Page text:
legal resources necessary to hold negligent facilities accountable.
Information on Arkansas Nursing Home Abuse & Neglect Lawsuit Case Values
When you depend upon a nursing facility to care for someone you love, abuse or neglect of your loved one can be a heartbreaking breach of trust. Nursing home abuse and neglect is a tragic, but unfortunately common, occurrence in the U.S. As many as 5,000,000 elderly people experience some type of abuse each year, according to the National Center on Elder Abuse.Types of Abuse & Neglect Found in Arkansas Nursing Homes
The Centers for Disease Control and Prevention reports that more than 1.4 million people are currently living in 15,600 nursing homes in the United States. Nearly 70% of these are operated as for-profit facilities. According to Medicare data, almost 37% of the facilities were deemed to be below average by surveyors. This can lead to tragic consequences. Some of the most common types of abuse and neglect in Arkansas nursing homes include:
- Physical Harm: This may be an act perpetuated by nursing home staff, other residents, or visitors to a facility.
- Unknown Fractures: When staff fail to get assistance or needed lifting equipment, patients may be dropped, suffering serious injuries. However, any fracture occurring at a nursing facility is cause for concern. In addition to the underlying circumstance, many patients suffer from serious medical complications following a broken bone.
- Sexual Assaults: Facilities have a responsibility to screen staff and residents who have a history of aggressive behavior and sexual assault.
- Medication Errors: Facilities have a responsibility to provide the correct medication and dosage as prescribed by the resident’s physician. When errors are made, patients may sustain complications or even death.
- Untimely Death: A sudden, unexpected death should always be examined to determine if there are factors involving the patient’s care that contributed to the death.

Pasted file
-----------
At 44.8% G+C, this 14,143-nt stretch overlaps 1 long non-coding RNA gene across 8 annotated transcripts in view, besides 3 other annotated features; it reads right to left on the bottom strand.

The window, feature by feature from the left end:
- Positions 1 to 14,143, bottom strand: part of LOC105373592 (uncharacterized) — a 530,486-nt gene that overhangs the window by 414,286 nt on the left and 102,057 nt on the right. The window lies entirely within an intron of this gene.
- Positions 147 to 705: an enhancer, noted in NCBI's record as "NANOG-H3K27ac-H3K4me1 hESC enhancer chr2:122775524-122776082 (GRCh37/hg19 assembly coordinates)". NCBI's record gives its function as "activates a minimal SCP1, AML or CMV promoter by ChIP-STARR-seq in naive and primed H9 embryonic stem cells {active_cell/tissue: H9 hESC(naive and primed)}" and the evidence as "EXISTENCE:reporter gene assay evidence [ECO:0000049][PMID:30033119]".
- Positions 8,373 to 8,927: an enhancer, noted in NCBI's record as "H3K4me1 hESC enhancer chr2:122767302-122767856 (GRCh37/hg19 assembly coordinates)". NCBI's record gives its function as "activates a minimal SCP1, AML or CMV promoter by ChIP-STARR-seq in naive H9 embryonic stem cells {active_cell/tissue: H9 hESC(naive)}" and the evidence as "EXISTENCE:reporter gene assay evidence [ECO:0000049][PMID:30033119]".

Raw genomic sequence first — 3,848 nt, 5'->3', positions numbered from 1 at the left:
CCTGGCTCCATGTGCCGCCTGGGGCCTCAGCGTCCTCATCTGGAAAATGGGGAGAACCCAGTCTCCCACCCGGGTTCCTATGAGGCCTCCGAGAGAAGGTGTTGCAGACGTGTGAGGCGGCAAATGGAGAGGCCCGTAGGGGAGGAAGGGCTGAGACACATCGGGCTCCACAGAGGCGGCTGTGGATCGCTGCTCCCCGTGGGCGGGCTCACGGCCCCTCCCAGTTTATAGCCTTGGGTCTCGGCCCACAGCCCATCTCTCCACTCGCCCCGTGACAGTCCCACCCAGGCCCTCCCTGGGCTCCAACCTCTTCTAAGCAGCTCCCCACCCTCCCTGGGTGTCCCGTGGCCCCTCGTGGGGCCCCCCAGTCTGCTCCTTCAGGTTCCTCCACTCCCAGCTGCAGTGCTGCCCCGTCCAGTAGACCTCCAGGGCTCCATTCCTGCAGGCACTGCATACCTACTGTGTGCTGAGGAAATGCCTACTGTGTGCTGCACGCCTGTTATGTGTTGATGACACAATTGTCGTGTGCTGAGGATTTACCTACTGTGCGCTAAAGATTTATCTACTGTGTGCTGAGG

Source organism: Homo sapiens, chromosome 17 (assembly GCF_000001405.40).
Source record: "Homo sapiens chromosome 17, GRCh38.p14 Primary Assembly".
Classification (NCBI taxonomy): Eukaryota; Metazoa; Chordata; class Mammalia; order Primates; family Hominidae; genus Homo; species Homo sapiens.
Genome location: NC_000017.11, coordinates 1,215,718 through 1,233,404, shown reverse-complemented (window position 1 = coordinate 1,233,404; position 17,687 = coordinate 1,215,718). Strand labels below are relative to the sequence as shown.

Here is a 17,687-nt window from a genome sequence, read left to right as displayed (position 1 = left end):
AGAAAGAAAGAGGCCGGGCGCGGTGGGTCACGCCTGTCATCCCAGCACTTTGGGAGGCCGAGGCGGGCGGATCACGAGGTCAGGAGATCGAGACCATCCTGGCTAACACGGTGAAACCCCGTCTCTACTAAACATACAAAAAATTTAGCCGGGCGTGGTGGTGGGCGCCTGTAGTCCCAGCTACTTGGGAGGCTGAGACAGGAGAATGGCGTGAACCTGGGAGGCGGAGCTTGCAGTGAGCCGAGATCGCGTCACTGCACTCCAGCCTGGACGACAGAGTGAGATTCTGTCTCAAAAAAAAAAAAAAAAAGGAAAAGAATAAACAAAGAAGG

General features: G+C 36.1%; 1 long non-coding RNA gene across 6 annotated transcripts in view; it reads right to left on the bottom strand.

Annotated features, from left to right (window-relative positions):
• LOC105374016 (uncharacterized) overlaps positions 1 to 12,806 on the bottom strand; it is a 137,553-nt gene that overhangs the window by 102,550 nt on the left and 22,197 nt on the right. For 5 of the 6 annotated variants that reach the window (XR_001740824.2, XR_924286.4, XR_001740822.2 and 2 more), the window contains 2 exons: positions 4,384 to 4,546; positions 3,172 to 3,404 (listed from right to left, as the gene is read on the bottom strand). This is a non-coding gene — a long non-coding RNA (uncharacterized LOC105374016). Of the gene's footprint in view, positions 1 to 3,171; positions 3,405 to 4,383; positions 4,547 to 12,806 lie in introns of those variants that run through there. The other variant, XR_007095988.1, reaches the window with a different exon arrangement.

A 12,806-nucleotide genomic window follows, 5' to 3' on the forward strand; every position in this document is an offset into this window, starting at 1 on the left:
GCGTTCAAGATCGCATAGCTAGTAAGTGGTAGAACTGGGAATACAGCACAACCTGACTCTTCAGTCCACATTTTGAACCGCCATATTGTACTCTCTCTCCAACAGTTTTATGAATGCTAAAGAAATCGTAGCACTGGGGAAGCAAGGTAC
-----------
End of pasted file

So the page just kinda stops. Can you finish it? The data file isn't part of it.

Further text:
You may be wondering how you can prevent the neglect or abuse of a loved one in a nursing home. Some signs of neglect or abuse include: (1) bedsores, a clear sign of neglect; (2) repeated falls or drops without safeguards implemented; (3) choking, particularly in a patient with difficulty swallowing or a limited diet; (4) dehydration or malnutrition; and (5) wandering, with no safeguards preventing patients with dementia from leaving a facility.How Much is my Case Worth?
If you suspect that a loved one has been abused or neglected in an Arkansas nursing home, you may wonder if it’s worth the hassle of a lawsuit.
Every case is different, and the value of each individual case will, of course, depend on the facts and circumstances, as well as the severity of the harm or injury to the patient. But frequently lawsuits may help to change nursing home practices and procedures, as well as help pay for additional medical treatment needed as a result of the abuse or neglect.
Some things that may be used to determine the financial value of the case in both nursing home negligence and wrongful death are:
- Medical costs
- Pain and suffering of the patient and family
- Disfigurement or disability
- Loss of income
- Loss of normal life
- Survival damages, in the case of wrongful death
The total amount awarded will depend on the extent of the injury and can also be affected by Arkansas rules, such as shared fault rules, that limit the amount of compensation that can be recovered. Arkansas follows the “modified comparative negligence rule.” This means that if a plaintiff is found to be partially negligent with respect to their injuries, damages can be reduced proportionately. Fortunately, in Arkansas there are no caps on damages recovered in a medical malpractice suit.
Some additional factors may affect the value of an Arkansas nursing home abuse and neglect case, including the age of the patient; the ongoing conduct of the facility; whether an insurance company in engaged in negotiations; and family care and involvement. Generally, younger and healthier patients may recover more than an older patient with multiple chronic illnesses. Similarly, a family that is more involved in the care of an elderly patient will generally be better received in court.
You can review some of our more specific case settlements as well.
If you believe your loved one has been abused or neglected in an Arkansas nursing facility, please contact us. We can help you determine if you and your loved one might be entitled to relief under Arkansas law.